Collaborative Spirit + Transparency = An Empowered Team

What is the outcome from all of this openness and collaborative spirit? In one word: empowerment. A fully collaborative and transparent client-project team equals an empowered team. When we refer to the project team we mean everyone, including the core client stakeholders. We are all one group moving through the agile project process, iterating together from inception to launch and beyond!

When teams are guarded or ‘protected’ from the client, it doesn’t foster an environment of empowerment. Everyone on the team should feel as though they can be decision makers and influencers.

I trust in my team members to push back when it makes sense. If a new feature request comes in, I’m happy for a team member to jump in and call out scope creep or budget concerns. It’s better to have that conversation all together and in that moment rather than keep quiet only to have it blow up at a later date.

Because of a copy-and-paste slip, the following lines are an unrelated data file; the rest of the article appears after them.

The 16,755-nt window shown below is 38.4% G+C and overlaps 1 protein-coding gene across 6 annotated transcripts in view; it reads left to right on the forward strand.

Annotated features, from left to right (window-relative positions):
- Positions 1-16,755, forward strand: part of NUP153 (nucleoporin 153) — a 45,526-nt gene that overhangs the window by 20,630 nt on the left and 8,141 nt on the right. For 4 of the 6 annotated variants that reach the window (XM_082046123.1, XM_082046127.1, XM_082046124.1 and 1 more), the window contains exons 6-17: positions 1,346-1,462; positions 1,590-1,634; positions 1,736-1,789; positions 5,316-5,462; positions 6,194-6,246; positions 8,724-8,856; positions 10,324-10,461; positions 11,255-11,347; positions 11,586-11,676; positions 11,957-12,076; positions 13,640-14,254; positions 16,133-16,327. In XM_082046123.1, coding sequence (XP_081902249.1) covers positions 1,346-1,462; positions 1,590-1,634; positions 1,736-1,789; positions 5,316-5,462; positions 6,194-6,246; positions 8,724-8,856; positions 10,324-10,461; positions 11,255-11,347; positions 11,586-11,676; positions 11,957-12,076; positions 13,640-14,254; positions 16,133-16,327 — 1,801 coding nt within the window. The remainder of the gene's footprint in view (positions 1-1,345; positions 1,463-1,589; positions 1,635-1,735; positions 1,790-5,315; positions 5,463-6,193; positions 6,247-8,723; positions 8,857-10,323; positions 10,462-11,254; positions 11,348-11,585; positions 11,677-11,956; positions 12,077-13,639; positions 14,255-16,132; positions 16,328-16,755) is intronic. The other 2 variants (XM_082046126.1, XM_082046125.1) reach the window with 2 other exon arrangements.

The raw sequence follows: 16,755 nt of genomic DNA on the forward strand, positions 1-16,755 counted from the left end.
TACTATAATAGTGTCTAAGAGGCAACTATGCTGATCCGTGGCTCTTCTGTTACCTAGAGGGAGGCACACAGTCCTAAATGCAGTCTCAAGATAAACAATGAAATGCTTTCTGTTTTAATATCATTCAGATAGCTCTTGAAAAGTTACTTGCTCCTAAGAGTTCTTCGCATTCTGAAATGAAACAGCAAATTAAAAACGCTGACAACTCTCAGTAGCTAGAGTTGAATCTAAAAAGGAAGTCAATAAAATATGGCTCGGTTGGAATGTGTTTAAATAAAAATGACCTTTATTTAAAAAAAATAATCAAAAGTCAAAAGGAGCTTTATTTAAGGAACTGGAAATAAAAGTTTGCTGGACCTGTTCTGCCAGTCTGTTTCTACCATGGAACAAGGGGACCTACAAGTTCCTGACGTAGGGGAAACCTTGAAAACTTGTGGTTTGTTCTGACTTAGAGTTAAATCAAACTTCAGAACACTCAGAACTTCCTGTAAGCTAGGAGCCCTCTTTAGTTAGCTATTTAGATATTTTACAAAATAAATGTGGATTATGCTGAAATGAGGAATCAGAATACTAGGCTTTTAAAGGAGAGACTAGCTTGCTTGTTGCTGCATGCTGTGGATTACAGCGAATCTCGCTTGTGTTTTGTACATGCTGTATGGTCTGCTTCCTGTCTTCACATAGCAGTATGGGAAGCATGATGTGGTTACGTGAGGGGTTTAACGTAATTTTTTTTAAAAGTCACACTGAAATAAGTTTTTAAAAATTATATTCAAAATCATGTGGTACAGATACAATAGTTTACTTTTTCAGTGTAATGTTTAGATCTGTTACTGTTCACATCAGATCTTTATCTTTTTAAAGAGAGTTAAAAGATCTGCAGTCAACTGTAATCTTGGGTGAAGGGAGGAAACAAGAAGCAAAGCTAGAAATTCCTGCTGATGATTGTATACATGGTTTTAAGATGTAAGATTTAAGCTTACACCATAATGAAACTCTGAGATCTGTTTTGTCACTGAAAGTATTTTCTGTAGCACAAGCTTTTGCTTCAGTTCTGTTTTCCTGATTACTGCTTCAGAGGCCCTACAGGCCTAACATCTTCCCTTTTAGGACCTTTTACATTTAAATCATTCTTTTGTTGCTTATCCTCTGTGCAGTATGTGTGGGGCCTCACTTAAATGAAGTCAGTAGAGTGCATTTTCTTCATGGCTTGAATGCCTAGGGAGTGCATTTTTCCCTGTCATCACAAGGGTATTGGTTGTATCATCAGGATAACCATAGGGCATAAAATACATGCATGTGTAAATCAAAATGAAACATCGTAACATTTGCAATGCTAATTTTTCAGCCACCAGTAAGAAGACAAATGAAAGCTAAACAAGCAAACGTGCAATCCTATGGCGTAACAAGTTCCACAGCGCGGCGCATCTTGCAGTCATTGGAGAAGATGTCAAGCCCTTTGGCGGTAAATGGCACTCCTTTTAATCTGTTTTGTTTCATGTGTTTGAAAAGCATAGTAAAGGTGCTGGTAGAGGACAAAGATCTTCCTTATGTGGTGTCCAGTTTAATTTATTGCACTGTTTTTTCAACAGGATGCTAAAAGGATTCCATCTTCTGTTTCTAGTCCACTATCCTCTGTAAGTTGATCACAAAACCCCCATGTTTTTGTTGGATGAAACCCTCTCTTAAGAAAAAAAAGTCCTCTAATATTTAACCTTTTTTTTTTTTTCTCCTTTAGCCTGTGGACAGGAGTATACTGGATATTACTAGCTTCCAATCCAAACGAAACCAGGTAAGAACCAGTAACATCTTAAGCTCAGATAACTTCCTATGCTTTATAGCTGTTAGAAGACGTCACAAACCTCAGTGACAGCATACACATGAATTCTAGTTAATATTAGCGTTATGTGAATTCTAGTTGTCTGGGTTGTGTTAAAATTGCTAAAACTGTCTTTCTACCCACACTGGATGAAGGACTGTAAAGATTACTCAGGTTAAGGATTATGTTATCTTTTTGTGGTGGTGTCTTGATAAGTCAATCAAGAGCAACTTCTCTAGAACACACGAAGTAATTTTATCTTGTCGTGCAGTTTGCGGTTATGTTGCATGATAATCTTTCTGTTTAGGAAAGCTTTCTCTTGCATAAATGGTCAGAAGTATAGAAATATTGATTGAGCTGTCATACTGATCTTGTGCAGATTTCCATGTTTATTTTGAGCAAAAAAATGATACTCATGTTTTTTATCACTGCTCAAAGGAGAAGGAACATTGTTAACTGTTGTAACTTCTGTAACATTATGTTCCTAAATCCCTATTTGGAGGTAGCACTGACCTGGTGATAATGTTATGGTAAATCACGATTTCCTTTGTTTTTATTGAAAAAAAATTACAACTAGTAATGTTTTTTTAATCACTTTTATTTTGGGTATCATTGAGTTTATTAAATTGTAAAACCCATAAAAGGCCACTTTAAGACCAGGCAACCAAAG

Take Aways

In the end, you have to do what works for you, your agency and especially the team. If the team only knows what they are meant to be working on week to week, they will not feel confident having those big picture conversations with the client. They won’t feel empowered to make decisions on the spot if need be and they certainly won’t be able to truly feel like they are engaged in a truly collaborative process with the client team.

Here at Aten we do our best to bring in team members who are comfortable with this level of collaboration in mind. Ultimately, we find that an empowered team with a direct line of access to clients works best for coming in on time, on budget and in scope!